Hope At The End Of The Tunnel


“Hope is being able to see that there is light despite all of the darkness.” - Desmond Tutu

Pandemic Becomes Lifestyle

Our lives these many months have been ruled by the coronavirus pandemic and the enormity of its impact on us as individuals, communities and as a culture that until recently exulted in our power, uniqueness and invincibility. Yet we, like others worldwide, have had inflicted on us unsolicited, unwanted lifestyle changes, and have become steeped in emotional and physical pain with all the suffering one might expect to ensue from these changes.

Our individual and collective losses have been myriad. For many of us our plans, hopes and dreams have been deferred or shattered entirely by devastating illness, death and financial losses arising from unemployment and failed businesses. We have seen a rise in suicide, especially among youths, increased rates of alcohol and substance abuse with a significant rise in deaths due to opioid use, incidents of domestic violence increasing in number, etc. These are the outcomes of social isolation, disruption of support, impediments to accessing care, and financial hardship. We have been overwhelmed by powerlessness, fear, loneliness, grief, hopelessness and anger.

With the advent of vaccines that herald the beginning of the end of this pandemic, the spread of this illness may come under control. However, its impact on emotional, financial and social wellbeing may persist. We remain uncertain, with lack of predictability generating considerable anxiety. To cope, we are having to find ways to adapt.

At first, few among us expected this disease to take on a life of its own while taking lives and disrupting lives on its own terms. Lacking the knowledge and awareness of what lay ahead, we may have welcomed the break imposed by this pandemic from our usual hectic routines with their heavy burdens and seemingly endless demands of work, family, school, community, bills, and countless other responsibilities. Then the reality of what we were facing began to register as the disease rampaged, relentlessly indifferent to the swath of misery and destruction it left in its wake. This break is welcome no longer although it continues nonetheless. We are left with the question, “Now what?” But answers are slow to emerge given the absence of prior experience during most of our lifetimes that would give us knowledge and guidance from which to draw.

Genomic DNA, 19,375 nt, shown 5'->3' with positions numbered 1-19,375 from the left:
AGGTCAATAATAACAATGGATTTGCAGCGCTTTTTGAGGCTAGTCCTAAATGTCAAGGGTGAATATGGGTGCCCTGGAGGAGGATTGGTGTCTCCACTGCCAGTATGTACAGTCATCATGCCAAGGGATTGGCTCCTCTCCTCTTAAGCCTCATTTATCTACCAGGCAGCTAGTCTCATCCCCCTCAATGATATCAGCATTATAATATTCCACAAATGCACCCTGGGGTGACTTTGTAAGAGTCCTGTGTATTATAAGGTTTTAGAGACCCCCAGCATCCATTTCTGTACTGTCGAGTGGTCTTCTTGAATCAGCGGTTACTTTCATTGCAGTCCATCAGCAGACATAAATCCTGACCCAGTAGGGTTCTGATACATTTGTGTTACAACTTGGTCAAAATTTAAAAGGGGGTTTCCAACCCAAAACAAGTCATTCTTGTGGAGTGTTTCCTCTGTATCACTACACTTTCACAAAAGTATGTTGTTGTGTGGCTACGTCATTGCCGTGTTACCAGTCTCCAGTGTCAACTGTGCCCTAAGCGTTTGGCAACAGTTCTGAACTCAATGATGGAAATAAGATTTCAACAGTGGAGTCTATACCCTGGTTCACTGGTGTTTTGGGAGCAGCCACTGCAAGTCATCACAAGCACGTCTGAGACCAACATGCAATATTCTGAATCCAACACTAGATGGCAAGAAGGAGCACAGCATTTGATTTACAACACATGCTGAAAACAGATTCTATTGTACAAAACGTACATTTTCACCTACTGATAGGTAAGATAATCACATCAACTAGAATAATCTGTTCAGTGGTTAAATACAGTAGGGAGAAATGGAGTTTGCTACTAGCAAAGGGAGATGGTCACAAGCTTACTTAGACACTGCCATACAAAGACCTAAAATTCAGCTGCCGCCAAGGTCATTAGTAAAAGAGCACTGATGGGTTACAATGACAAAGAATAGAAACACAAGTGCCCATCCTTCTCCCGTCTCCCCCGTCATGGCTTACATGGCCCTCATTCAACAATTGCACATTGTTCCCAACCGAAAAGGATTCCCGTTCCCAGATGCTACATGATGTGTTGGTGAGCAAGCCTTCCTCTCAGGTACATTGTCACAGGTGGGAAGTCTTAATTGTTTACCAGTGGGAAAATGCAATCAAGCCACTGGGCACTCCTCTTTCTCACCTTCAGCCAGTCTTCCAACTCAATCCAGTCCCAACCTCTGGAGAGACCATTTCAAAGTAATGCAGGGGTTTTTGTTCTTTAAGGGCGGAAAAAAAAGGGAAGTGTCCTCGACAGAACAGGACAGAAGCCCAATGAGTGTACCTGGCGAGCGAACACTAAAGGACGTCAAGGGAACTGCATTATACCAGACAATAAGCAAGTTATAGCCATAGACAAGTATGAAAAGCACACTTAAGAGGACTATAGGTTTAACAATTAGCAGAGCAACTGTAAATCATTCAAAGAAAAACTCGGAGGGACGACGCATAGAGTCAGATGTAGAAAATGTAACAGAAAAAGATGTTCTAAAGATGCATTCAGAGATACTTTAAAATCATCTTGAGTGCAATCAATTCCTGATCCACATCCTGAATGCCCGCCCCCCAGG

Mental health clinicians, like this writer, have been asked to help patients deal with intensifying struggles with alcohol and substance use, interpersonal conflicts within the home and among neighbors, incidents of domestic violence and more. We have been witness to the boredom, disrupted lives, isolation, deferred futures, economic distress, etc. that have given rise to anxiety, depression, anger, irritability, frustration, hopelessness, suicidal ideation, and countless other negative emotional experiences. We have made ourselves available to current, former and new patients to offer treatment when asked. The challenges for us and for the individuals we work with are often overwhelming.

As a licensed psychologist in private practice, I treat individuals, couples and families. I have heard a litany of complaints from patients experiencing emotional distress as they wonder how they can cope with another day of uncertainty as to when, for instance, they will escape the loneliness and tedium of working in isolation without the mental and social stimulation offered by nearby coworkers; college students are wondering what a college experience truly is without on-campus activities or in-person classes; families and/or friends living under one roof are gritting their teeth to keep themselves from speaking out in irritation as they collide in the house; romantic partners, separated by distance, are aware their relationships are foundering from reduced opportunities to spend time together and grow together as a couple; individuals with no one to see and no place to go have given up on self-care activities for lack of purpose. These are a few examples of the sources of distress I hear about daily. However, with them come opportunities to grow and change.